Amalgamated groups as an inclusion strategy: An empirical study of how people with learning disabilities experience belonging in a local church

  • Judith Woodall

Student thesis: Unknown


Through this research I seek to address issues concerning the experience of belonging for people with learning disabilities in a local church community. I propose that amalgamated group activities could be an effective strategy in helping towards their inclusion and acceptance. Amalgamated groups should include two or more different social groups interacting together. People with learning disabilities are often left out of academic and ecclesiological conversations with their family or carers being consulted on their behalf. However, through this empirical study a group of people with learning disabilities have been allowed an opportunity to have a voice concerning their own experiences and worldviews. They reveal a desire for friendship and value opportunities to regularly share meals together with other groups of people. The participants also show how they want to be involved and have a role in the church activities with some having their own ideas about what they would like to do. Key themes and subjects which emerge in the data such as hospitality, friendship, and belonging are reflected on theologically using scriptural texts and resources primarily in disability theology. Additionally, to improve my understanding I have utilised some social science perspectives.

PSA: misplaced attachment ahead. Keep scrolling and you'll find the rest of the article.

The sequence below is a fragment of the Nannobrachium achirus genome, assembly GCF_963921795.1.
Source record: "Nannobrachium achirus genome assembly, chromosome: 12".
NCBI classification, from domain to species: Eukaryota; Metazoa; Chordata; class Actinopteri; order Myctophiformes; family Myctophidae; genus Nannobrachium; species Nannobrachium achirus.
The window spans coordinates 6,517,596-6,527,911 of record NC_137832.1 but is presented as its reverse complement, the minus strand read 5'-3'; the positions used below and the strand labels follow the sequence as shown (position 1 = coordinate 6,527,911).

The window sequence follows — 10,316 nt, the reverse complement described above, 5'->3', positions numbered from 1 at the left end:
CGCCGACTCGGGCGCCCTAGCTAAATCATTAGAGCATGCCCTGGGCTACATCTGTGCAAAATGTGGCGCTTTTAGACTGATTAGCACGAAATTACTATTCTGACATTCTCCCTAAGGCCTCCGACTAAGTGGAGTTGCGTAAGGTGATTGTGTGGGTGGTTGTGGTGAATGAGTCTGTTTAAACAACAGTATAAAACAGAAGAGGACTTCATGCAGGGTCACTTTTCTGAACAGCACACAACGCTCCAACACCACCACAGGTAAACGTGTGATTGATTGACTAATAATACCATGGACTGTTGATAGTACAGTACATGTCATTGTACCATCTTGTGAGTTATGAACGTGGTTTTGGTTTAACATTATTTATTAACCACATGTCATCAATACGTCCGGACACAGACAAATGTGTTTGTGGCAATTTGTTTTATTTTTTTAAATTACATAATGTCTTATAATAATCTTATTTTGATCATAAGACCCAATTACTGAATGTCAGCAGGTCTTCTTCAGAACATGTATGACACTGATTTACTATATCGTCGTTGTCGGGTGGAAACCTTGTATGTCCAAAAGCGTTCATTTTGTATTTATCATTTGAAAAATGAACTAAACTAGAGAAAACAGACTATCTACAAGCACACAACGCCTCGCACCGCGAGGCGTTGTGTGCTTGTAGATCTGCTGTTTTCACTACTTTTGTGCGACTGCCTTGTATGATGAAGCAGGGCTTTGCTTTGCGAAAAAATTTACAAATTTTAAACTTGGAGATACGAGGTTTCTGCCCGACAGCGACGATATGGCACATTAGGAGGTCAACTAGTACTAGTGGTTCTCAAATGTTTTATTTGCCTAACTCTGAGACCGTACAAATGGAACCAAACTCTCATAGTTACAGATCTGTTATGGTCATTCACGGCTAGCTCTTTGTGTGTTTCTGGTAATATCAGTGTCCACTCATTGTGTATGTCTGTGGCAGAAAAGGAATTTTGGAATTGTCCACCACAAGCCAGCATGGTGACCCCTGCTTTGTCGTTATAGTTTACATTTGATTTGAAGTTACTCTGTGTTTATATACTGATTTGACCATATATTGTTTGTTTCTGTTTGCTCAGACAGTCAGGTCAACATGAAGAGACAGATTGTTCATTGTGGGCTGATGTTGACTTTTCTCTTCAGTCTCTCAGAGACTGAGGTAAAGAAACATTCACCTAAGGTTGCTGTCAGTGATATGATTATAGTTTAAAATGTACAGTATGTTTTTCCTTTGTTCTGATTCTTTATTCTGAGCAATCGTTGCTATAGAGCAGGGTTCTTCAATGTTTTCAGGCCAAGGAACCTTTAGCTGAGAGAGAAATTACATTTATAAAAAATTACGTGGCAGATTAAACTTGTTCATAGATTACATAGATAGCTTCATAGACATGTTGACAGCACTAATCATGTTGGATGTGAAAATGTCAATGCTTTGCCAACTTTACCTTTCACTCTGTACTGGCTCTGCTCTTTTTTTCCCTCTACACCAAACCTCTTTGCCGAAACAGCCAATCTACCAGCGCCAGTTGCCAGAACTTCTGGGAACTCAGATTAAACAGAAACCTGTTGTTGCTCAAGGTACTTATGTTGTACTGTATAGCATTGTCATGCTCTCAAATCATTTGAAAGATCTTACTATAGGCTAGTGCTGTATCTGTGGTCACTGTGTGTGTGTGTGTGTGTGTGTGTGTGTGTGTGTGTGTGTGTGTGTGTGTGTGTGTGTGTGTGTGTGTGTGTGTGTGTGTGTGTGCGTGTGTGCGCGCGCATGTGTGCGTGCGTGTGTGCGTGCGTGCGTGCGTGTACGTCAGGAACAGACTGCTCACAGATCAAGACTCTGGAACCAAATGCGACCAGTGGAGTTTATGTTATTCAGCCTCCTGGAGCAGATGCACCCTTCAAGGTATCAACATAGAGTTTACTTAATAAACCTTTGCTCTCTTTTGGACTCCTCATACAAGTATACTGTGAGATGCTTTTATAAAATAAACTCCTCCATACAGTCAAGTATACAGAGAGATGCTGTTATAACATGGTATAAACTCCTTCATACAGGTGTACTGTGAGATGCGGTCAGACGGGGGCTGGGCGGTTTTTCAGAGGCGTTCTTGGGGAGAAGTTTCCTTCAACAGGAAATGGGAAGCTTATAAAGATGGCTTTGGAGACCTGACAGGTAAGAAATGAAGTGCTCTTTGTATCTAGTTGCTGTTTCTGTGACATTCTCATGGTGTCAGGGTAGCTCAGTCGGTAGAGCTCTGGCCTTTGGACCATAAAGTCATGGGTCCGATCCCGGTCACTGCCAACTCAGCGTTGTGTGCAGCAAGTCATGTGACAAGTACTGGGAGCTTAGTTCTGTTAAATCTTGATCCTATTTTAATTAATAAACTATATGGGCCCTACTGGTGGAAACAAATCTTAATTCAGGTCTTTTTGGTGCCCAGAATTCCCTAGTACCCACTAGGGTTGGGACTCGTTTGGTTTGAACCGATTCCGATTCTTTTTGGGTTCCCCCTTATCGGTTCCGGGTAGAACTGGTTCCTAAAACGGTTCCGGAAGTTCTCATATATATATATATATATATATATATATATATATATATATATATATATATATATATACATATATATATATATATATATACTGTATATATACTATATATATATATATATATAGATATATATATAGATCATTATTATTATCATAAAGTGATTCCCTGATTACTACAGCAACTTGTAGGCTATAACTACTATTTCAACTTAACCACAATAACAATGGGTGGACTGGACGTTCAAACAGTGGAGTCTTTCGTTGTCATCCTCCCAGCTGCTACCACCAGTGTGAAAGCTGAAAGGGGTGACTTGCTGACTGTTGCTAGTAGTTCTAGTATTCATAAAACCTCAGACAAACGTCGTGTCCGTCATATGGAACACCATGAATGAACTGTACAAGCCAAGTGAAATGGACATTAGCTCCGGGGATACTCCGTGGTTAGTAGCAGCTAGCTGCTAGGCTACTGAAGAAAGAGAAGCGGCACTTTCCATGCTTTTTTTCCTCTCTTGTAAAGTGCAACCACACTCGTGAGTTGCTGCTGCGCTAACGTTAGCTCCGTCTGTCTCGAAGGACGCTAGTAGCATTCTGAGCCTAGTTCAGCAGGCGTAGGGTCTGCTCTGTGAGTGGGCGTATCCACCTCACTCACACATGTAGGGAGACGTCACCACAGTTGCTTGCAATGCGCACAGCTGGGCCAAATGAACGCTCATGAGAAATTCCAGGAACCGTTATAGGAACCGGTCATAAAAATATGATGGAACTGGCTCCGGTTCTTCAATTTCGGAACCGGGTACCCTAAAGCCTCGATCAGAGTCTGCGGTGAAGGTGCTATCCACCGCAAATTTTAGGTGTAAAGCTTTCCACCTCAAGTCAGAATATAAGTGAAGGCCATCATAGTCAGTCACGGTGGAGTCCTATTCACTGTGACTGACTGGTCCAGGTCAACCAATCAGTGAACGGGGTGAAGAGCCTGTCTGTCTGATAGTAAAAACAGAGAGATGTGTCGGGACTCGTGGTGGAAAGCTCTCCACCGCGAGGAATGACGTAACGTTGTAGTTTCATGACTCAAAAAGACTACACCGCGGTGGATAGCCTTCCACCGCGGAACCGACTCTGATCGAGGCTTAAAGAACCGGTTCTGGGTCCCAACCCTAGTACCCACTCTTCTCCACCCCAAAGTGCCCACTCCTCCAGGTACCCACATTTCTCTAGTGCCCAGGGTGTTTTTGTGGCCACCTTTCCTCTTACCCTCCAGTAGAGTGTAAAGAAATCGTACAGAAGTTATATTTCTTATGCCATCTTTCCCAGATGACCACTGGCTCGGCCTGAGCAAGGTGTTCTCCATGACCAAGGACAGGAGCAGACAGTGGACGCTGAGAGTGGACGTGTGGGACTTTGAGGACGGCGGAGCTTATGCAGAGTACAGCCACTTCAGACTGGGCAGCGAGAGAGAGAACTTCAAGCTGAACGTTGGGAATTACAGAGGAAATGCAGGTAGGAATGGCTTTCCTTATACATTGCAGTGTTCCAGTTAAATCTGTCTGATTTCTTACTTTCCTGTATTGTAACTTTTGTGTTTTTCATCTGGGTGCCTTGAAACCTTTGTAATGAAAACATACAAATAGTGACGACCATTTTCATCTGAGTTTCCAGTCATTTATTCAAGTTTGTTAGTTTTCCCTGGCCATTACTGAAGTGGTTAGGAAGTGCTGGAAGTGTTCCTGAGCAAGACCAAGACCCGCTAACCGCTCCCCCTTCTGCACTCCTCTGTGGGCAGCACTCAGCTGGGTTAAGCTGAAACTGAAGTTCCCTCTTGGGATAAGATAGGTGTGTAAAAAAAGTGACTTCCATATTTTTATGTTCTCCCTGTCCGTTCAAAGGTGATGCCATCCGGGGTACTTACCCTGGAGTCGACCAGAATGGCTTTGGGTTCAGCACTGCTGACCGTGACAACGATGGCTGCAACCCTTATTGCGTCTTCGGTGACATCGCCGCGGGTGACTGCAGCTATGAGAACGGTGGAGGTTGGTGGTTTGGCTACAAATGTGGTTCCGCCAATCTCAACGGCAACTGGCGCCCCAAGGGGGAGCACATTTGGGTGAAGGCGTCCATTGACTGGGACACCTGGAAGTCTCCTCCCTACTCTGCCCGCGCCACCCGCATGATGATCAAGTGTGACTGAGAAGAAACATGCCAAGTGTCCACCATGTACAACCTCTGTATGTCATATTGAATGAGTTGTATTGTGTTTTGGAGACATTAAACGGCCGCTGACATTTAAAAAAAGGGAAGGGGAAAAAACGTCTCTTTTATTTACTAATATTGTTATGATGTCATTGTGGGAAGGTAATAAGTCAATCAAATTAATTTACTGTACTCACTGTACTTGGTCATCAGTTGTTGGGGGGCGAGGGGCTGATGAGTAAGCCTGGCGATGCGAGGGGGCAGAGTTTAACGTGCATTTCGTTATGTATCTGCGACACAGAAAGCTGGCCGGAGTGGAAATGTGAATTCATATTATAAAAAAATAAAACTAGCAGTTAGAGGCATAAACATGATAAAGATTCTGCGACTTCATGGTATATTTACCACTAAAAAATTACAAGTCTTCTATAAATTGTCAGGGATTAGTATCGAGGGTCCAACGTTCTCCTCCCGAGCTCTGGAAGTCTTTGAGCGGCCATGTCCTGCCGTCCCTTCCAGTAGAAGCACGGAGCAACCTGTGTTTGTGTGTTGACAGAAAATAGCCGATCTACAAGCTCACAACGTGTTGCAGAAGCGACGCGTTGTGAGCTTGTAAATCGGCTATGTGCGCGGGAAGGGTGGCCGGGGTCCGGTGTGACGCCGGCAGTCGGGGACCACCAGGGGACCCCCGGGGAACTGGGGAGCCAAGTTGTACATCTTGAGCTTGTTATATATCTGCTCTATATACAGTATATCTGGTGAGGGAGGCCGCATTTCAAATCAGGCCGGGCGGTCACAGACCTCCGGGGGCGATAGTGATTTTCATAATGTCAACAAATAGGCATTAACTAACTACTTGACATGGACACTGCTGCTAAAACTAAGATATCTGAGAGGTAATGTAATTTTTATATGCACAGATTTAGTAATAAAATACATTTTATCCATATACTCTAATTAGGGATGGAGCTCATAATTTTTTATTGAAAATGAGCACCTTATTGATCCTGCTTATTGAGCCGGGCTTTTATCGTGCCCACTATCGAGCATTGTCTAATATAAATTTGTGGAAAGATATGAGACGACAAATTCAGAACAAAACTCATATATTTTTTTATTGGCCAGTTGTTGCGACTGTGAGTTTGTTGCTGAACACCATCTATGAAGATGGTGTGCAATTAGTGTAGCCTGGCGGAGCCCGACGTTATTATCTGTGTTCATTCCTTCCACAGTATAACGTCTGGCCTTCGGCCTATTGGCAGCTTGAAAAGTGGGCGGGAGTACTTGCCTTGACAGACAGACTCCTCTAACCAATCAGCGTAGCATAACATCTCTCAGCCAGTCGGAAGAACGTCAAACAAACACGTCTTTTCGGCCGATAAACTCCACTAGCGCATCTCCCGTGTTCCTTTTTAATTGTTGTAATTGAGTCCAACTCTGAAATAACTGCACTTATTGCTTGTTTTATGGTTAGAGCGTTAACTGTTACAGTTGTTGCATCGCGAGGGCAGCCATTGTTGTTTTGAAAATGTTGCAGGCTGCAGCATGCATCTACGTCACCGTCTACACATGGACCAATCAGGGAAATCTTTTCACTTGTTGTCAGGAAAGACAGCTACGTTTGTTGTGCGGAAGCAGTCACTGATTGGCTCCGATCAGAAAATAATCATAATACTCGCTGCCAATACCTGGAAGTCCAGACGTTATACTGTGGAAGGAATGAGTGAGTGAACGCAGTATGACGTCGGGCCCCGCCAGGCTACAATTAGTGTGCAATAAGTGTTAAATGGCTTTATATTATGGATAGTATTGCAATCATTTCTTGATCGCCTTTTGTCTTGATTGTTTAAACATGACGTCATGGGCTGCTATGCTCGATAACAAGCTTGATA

Date of Award31 Dec 2022
Original languageEnglish
Awarding Institution
  • The University of Manchester


  • learning disabilities
  • hospitality
  • belonging
  • friendship

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